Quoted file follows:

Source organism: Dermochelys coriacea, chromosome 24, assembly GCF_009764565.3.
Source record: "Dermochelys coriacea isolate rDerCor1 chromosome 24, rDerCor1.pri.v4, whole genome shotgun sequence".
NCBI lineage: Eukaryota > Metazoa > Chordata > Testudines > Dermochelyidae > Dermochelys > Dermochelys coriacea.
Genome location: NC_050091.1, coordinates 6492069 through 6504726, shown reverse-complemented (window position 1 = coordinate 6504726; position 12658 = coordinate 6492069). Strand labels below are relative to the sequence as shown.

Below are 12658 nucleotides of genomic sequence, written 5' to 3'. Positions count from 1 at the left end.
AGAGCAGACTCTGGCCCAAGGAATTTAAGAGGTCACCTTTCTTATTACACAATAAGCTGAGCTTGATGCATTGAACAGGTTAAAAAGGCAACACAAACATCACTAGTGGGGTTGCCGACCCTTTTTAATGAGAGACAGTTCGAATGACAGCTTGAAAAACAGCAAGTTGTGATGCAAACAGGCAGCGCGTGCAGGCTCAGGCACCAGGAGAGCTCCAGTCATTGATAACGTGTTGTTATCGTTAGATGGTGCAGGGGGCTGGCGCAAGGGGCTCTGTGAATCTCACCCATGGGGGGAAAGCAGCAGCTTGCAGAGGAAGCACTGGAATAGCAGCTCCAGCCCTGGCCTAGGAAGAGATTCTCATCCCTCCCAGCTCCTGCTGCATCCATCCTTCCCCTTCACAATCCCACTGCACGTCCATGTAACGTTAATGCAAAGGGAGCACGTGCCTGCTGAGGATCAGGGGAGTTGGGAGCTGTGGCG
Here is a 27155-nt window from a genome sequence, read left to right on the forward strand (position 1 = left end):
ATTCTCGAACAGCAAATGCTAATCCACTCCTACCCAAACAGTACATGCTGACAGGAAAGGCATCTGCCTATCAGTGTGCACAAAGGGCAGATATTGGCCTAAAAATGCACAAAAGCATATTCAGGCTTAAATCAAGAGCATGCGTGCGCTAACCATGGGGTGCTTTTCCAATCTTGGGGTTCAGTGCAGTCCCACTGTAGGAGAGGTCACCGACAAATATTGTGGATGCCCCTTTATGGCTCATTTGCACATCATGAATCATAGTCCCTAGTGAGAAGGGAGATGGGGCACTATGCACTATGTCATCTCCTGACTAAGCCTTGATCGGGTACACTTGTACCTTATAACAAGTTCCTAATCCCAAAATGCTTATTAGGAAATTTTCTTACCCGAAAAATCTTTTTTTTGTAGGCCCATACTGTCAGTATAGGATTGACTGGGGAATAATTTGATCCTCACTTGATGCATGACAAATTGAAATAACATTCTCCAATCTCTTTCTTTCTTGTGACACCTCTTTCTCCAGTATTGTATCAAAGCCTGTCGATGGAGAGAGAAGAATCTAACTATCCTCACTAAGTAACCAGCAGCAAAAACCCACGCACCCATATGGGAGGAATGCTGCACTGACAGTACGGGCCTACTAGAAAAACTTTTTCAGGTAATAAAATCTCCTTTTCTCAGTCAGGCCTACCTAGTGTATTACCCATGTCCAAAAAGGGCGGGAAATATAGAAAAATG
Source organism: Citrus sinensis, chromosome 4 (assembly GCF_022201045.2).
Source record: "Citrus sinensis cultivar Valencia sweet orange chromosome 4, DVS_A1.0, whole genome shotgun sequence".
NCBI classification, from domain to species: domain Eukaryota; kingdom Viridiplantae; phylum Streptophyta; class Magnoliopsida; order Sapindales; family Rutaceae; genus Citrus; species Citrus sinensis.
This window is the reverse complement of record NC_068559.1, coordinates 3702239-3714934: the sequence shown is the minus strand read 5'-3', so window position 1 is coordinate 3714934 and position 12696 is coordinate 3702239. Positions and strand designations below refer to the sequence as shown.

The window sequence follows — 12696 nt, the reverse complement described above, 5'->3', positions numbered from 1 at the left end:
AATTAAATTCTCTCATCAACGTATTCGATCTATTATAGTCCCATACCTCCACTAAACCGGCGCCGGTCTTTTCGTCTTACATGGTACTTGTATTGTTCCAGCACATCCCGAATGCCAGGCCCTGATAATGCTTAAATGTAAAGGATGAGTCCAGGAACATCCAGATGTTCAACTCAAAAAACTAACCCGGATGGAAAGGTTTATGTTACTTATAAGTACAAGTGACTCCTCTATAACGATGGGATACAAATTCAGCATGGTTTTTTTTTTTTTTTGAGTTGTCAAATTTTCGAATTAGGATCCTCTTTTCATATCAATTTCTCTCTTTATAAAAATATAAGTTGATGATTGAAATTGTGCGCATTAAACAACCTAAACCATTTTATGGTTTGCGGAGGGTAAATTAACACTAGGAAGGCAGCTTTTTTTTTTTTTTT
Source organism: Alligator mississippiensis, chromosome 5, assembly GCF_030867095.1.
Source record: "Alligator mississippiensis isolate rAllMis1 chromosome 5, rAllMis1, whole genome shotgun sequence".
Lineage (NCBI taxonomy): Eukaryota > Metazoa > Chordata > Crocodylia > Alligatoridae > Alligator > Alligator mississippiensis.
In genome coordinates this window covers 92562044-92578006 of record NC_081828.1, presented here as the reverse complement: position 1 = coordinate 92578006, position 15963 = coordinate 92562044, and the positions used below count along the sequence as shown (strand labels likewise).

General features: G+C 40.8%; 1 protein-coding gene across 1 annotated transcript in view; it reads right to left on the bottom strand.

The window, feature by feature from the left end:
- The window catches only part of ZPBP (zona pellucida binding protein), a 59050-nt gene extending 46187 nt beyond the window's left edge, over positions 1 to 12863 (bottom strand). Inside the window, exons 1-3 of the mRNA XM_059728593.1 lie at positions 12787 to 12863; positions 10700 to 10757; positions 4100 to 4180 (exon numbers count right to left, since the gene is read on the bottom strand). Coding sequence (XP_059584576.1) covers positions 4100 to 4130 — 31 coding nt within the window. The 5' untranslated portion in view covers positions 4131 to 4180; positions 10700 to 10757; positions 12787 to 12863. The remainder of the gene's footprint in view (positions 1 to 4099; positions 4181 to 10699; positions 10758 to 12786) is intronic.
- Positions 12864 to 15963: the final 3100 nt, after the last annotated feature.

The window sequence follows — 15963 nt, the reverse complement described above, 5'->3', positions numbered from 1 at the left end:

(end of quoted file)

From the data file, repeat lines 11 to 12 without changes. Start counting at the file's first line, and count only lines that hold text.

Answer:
NCBI classification, from domain to species: domain Eukaryota; kingdom Viridiplantae; phylum Streptophyta; class Magnoliopsida; order Sapindales; family Rutaceae; genus Citrus; species Citrus sinensis.
This window is the reverse complement of record NC_068559.1, coordinates 3702239-3714934: the sequence shown is the minus strand read 5'-3', so window position 1 is coordinate 3714934 and position 12696 is coordinate 3702239. Positions and strand designations below refer to the sequence as shown.